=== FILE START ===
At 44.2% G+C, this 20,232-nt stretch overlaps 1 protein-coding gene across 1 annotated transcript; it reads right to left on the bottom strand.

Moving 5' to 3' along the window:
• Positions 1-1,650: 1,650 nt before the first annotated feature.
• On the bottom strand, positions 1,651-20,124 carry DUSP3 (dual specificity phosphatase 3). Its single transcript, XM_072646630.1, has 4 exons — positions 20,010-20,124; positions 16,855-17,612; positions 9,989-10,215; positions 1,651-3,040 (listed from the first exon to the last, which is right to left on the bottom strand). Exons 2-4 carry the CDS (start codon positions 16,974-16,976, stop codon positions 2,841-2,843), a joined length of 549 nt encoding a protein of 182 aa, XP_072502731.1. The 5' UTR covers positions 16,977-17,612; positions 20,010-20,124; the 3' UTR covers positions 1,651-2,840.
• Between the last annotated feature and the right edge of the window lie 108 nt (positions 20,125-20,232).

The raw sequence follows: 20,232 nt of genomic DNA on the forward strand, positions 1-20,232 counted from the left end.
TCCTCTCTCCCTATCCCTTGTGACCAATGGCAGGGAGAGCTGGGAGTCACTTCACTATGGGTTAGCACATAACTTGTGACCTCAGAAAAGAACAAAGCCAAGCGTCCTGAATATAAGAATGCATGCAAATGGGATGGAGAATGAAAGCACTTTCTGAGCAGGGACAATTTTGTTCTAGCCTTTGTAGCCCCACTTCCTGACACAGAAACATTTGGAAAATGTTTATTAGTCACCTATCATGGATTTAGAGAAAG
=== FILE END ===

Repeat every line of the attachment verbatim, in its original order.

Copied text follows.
At 44.2% G+C, this 20,232-nt stretch overlaps 1 protein-coding gene across 1 annotated transcript; it reads right to left on the bottom strand.

Moving 5' to 3' along the window:
• Positions 1-1,650: 1,650 nt before the first annotated feature.
• On the bottom strand, positions 1,651-20,124 carry DUSP3 (dual specificity phosphatase 3). Its single transcript, XM_072646630.1, has 4 exons — positions 20,010-20,124; positions 16,855-17,612; positions 9,989-10,215; positions 1,651-3,040 (listed from the first exon to the last, which is right to left on the bottom strand). Exons 2-4 carry the CDS (start codon positions 16,974-16,976, stop codon positions 2,841-2,843), a joined length of 549 nt encoding a protein of 182 aa, XP_072502731.1. The 5' UTR covers positions 16,977-17,612; positions 20,010-20,124; the 3' UTR covers positions 1,651-2,840.
• Between the last annotated feature and the right edge of the window lie 108 nt (positions 20,125-20,232).

The raw sequence follows: 20,232 nt of genomic DNA on the forward strand, positions 1-20,232 counted from the left end.
TCCTCTCTCCCTATCCCTTGTGACCAATGGCAGGGAGAGCTGGGAGTCACTTCACTATGGGTTAGCACATAACTTGTGACCTCAGAAAAGAACAAAGCCAAGCGTCCTGAATATAAGAATGCATGCAAATGGGATGGAGAATGAAAGCACTTTCTGAGCAGGGACAATTTTGTTCTAGCCTTTGTAGCCCCACTTCCTGACACAGAAACATTTGGAAAATGTTTATTAGTCACCTATCATGGATTTAGAGAAAG